Ash damage costs airlines US$1b, and climbing ... - IATA upset at non-responsive EU
As airline losses from the volcanic ash cloud spiralled over US$1 billion on Monday, the industry demanded European Union (EU) compensation and criticised European governments for relying too much on scientific theory - not fact - in their decisions to shut down airspace across the continent.
Shares of some European airlines fell as flight disruptions from the volcanic cloud moved into a fifth day, and the International Air Transport Association (IATA) complained of "no leadership" from government leaders - one of whom admitted to EU dissension about how to respond.
"It's embarrassing, and a European mess," IATA CEO Giovanni Bisignani told The Associated Press. "It took five days to organise a conference call with the ministers of transport and we are losing US$200 million per day (and) 750,000 passengers are stranded all over. Does it make sense?"
European civil aviation authorities held a conference call Monday about what steps could be taken towards opening airspace, and transport ministers from all 27 EU member states were to hold another later in the day.
Urged to call meeting
Dominique Bussereau, France's transport minister, told reporters Monday that he had urged EU president Spain ever since Saturday to call the ministerial meeting immediately - but Madrid declined.
"Naturally, it would have been better if had taken place Sunday or Saturday," Bussereau said.
British Airways said airlines have asked the EU for financial compensation for the closure of airspace, starting last Wednesday. With London among the first hubs shut down, the British carrier said it is losing as much as £20 million (US$30 million) per day.
BA Chief Executive Willie Walsh said European airlines have asked the EU and national governments for financial compensation for the closure of airspace.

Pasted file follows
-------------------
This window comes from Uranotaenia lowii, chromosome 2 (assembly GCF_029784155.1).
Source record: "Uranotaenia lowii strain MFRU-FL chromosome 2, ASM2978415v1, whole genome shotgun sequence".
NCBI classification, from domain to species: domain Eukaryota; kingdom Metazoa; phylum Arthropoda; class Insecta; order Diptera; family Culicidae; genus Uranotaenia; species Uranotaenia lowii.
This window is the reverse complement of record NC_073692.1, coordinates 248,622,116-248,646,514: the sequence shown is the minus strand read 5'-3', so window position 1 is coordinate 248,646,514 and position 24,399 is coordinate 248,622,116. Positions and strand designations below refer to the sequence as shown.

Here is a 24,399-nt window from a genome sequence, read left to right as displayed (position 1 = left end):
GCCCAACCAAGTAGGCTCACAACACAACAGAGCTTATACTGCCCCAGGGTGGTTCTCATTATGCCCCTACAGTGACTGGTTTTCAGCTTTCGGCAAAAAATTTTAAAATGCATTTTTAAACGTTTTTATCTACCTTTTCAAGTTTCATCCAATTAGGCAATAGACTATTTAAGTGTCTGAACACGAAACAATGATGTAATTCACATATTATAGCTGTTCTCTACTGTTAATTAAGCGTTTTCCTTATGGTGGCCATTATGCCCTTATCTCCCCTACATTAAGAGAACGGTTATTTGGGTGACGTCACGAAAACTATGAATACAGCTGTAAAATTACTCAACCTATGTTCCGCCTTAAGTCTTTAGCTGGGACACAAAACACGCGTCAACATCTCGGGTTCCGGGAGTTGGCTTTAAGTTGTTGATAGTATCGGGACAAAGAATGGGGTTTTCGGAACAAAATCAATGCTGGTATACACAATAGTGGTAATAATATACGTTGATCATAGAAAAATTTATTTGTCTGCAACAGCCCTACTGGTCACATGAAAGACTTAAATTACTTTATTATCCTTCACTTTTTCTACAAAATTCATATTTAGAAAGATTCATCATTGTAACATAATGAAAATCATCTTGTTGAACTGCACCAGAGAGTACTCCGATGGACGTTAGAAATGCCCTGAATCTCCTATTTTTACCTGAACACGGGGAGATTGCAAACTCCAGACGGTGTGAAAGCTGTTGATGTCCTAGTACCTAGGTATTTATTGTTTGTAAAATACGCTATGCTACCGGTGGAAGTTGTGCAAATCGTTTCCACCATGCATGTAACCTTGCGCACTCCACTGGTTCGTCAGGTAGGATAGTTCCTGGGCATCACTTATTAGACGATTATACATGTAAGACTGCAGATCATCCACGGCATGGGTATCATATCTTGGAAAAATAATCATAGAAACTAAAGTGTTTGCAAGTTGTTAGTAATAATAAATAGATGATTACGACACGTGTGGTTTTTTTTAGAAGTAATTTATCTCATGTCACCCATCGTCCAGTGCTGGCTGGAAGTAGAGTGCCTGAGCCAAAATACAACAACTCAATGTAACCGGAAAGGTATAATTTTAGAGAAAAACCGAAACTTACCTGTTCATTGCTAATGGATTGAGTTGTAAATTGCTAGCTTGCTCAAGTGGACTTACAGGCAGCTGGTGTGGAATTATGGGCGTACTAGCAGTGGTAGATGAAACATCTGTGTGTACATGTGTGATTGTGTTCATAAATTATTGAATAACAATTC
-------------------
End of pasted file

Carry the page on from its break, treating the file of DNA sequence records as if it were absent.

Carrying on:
He pointed to a precedent: compensation paid to airlines after the closure of US airspace following the September 11, 2001 terrorist attacks.
"This is an unprecedented situation that is having a huge impact on customers and airlines alike," Walsh said. "We continue to offer as much support as we can to our customers, however, these are extraordinary circumstances that are beyond all airlines' control."
Environment Minister Jean-Louis Borloo - the number two in the French Cabinet - said a meeting was planned Tuesday of French airlines, travel agencies and the government to examine possible state aid to the industry.
"This aid will evolve of course based on the severity of the crisis. For that, we need a European pre-accord that we have obtained - an accord in principle so this sector aid can be allocated," Borloo told France's i-Tele.
German Transport Minister Peter Ramsauer said government decisions were based on a "sea of data" - and defended the continued closure of airspace in his country. He brushed off airlines' complaints about losses, saying they know about their susceptibility to weather conditions.
"It is completely obvious that you have to calculate with such risks," he told radio station Deutschlandfunk. "And I defend myself right away against any calls to the government," to compensate for the corporate losses.
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